Fig. 4 illustrates an inner structure of the body 110 of an electromagnetic-wave absorber 100 according to an embodiment. The porous material comprises or consists of tubes or strands 111. Consequently, when the tubes or strands 111 comprise a reflective coating, electromagnetic waves may be scattered from their outer surface 133. It is noted that scattering may also take place within 134 the tubes or strands 111. As the tubes or strands 111 form conductive paths within the body 110, additional electromagnetic effects may also take place within the body 110, increasing energy dissipation and reducing reflection .

Fig. 5 further illustrates an inner structure 160 of the body 110 of an electromagnetic-wave absorber 100 according to an embodiment. The inner structure 160 described may be any part of the body 110 within the first layer 104. For example, it may be a pore or a cross-section of a tube or strand 111. Even though the illustrated structure 160 resembles a circle, it should be understood only as a general description of a structure within the body 110. For example, as pores may be formed as a web of threads and while such web-like structure often naturally assumes circular shapes, a cross-section of a pore may not necessarily always directly resemble a round circle. The illustration is rather presented to show how the present disclosure provides a method for selectively coating the body of porous material 110. When a coating 161 is applied on the structure 160 on a side facing the incident radiation 130 and a region free of coating 162 is formed on the opposite side, a preferential direction is induced in the body 110. Due to this break of symmetry, pockets are formed within the body 110 which emphasize scattering away 135 from the incident radiation direction 130. Consequently, the backscattering 131 from the neutral layer may be, on average, directed back towards the neutral layer.

Fig. 6 illustrates a method according to an embodiment. The method provides an electromagnetic- wave absorber 100. In the method 601, pores within a body of porous material 110 are coated with electrically conductive material to form a first layer 104 within the body 110 for scattering electromagnetic waves. By coating pores, plurality of randomly oriented scattering surfaces are formed so that the body 110 may function as an absorber, as described hereinabove, when positioned on a target.

Depending on the construction of the target, i.e. whether it comprises a reflective surface 140 or a layer 105 transparent to the electromagnetic waves on top of a reflective surface 140, the absorber 100 may be further modified to allow it to be used on other types of targets as well. In the method 602, the body 110 is coupled to a reflective surface 140 so that between the first layer 104 and the reflective surface 140, a layer 105 transparent or substantially transparent to the electromagnetic waves is formed. This layer may be formed in at least one of the following: the body 110, the target and an additional body 120 coupled to the absorber 100. Depending of the target to be protected, the absorber 100 may therefore be manufactured as any of the following: an absorber 100 comprising the body 110 with a coated layer 104, an absorber 100 comprising the body 110 with a coated layer 104 and a neutral layer 105, located within the body 110 or as a separate layer 120, or an absorber 100 comprising the body 110 with a coated layer 104, a neutral layer 105 located within the body 110 or as a separate layer 120, and a reflective surface 140. Any of these absorber 100 assemblies may be covered by one or more bodies 151, 152, such as textiles for protection and/or visual camouflage. The method may comprise packaging the absorber 100 so that it comprises at least the body 110 of porous material and, optionally, at least one of a reflective surface 140 and a cover 151, 152.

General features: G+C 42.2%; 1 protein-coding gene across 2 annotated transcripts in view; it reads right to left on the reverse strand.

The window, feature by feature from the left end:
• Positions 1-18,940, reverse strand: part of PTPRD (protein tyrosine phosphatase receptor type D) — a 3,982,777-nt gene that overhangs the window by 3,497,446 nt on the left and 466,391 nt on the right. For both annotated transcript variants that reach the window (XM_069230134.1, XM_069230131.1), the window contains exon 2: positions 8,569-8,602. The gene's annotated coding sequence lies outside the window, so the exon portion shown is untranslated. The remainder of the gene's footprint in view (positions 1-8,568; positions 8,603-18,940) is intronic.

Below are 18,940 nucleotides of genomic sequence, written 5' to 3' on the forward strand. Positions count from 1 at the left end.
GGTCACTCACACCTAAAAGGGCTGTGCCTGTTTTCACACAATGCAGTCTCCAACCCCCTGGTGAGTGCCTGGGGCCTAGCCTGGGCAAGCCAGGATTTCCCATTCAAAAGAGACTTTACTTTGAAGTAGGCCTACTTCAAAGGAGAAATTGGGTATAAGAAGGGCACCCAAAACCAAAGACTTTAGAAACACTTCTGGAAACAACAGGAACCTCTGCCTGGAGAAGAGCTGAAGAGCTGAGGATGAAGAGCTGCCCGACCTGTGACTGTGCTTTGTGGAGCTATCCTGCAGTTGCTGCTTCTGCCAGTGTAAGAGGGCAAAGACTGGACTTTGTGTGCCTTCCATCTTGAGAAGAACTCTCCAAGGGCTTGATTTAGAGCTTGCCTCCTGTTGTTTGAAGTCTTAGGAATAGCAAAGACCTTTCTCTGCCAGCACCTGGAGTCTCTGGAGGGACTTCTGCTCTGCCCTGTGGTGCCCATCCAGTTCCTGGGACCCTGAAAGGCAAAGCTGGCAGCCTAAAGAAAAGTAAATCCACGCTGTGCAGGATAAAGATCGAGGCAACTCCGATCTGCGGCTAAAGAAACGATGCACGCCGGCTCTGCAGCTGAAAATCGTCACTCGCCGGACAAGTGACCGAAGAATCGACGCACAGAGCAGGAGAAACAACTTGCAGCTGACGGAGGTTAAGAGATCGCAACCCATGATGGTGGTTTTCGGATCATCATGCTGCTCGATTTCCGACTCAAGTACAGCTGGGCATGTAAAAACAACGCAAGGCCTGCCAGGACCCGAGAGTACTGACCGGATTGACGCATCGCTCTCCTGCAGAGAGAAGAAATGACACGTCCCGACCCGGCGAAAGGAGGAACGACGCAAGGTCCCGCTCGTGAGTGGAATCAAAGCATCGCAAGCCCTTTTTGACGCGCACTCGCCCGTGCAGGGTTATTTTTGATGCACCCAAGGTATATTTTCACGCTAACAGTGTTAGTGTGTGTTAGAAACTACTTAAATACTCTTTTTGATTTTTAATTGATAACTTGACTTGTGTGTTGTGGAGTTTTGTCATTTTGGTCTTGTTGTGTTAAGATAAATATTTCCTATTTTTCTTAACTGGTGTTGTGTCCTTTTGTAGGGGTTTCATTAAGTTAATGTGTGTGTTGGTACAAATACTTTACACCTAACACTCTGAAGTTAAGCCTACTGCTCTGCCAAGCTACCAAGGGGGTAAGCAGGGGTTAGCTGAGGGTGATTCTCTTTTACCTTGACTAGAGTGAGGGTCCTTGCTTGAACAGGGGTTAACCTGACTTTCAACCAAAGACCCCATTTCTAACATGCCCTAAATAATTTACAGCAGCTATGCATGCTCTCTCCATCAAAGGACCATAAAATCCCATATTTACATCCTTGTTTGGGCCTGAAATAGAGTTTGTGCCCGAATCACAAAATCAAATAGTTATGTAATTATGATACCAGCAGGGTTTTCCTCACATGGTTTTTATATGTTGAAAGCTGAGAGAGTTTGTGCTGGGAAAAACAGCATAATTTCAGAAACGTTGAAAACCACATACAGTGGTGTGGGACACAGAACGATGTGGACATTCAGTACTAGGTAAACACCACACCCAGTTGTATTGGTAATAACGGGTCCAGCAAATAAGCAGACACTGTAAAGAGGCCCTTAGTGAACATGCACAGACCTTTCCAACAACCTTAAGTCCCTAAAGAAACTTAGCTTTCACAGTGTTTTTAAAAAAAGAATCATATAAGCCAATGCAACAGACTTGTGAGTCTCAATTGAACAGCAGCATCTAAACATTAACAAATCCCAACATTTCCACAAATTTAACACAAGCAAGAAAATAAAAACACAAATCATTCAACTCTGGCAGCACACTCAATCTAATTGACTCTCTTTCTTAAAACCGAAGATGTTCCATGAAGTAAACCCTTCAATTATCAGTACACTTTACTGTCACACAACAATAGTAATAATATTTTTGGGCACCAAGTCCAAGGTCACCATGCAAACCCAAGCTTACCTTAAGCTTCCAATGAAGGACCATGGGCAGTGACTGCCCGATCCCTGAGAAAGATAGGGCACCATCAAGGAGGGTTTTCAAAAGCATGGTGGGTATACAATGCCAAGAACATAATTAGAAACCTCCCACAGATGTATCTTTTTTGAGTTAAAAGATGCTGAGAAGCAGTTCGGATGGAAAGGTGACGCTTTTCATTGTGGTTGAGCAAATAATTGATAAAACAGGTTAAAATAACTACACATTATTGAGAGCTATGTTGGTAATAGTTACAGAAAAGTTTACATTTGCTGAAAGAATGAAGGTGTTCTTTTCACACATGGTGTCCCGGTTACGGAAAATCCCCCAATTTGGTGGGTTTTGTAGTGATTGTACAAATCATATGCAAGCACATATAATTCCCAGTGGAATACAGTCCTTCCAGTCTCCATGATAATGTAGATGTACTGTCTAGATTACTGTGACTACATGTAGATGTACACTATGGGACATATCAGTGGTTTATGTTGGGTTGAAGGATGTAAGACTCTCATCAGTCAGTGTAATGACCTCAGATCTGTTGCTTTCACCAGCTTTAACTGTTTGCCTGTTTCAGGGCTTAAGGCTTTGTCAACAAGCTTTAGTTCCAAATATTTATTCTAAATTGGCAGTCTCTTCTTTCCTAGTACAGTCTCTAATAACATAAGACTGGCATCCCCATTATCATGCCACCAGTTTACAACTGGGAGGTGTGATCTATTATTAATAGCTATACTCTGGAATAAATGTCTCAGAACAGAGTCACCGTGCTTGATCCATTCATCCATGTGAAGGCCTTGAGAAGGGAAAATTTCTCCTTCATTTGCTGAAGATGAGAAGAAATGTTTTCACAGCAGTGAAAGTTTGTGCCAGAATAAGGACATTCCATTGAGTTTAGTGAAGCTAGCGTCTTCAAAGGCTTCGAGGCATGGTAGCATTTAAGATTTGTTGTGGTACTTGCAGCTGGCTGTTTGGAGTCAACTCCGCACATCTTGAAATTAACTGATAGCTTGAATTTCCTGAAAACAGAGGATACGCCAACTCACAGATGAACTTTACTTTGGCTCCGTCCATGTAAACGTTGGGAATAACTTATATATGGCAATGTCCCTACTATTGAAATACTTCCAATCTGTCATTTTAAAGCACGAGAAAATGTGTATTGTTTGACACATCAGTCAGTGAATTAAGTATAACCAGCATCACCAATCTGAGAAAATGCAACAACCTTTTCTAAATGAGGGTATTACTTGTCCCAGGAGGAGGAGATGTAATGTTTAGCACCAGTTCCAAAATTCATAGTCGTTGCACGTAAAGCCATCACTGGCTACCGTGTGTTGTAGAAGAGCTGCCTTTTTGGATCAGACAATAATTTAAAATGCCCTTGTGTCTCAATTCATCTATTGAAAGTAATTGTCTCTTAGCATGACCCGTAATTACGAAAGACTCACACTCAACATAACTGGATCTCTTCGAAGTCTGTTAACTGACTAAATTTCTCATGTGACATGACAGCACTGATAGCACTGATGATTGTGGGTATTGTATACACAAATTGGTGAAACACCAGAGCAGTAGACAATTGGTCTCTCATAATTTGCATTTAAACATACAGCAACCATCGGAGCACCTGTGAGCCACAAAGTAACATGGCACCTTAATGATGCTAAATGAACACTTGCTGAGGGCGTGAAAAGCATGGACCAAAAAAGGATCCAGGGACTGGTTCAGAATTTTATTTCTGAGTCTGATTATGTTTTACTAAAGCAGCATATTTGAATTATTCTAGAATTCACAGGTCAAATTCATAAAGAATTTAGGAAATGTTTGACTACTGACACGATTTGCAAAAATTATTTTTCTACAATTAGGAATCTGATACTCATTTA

The coating may be performed by dipping or drenching the body 110 in electrically conductive material, for example in an electrically conductive fluid. The thickness of the coated layer 104 may be controlled by the dipping or drenching depth. The coating may also be performed by spraying or squirting a first surface of the body 110 with electrically conductive material, for example in an electrically conductive fluid. The spraying or squirting is performed so that the electrically conductive material penetrates a first layer 104 of the body 110. This allows the coating to be selectively applied from one direction, creating directed coating within the body, for example as explained in relation to Fig. 5. In this case, the parameters of the coated layer 104 such as the thickness may be controlled by at least one of pressure, angular spread or exposure time of the spraying or squirting. In both of the above cases, i.e. complete and selective coating, the coating may be performed automatically. For example, a robot such as an industrial robot may be programmed and used to perform the coating.

Finally, the absorber 100 may be coupled 603 to the target, for example by coupling the body 110 to target directly or through a second body 120. This may be performed removably or non-removably . For example, adhesive or one or more fastening elements may be used. The coupling may not always be necessary, for example when the absorber 100 is manufactured as a large or self-supporting interface, or when the absorber is manufactured as an absorbing wall. The absorber 100 may also be attached to a target by covering it with a congealing or solidifying substance such as a polymer, for example plastic or polyurethane . Such a cover may be sprayed on top of the absorber 100. When the substance is adhesive, no other fastening means are required. In addition to fastening, the substance may be used to stiffen the absorber structure.

It is to be understood that the method as described above may be used in providing any type of absorber as described above. It is also to be understood that the method may comprise any number of steps for arranging the absorber 100 as described hereinabove. Also the following alternatives may be applied both in relation to the absorber and the method .

In an embodiment, the reflective surface 140 is metallic. It may be part of a metal body. The metal may be, for example, aluminum. The metal body may be a metallic film, e.g. an aluminum film.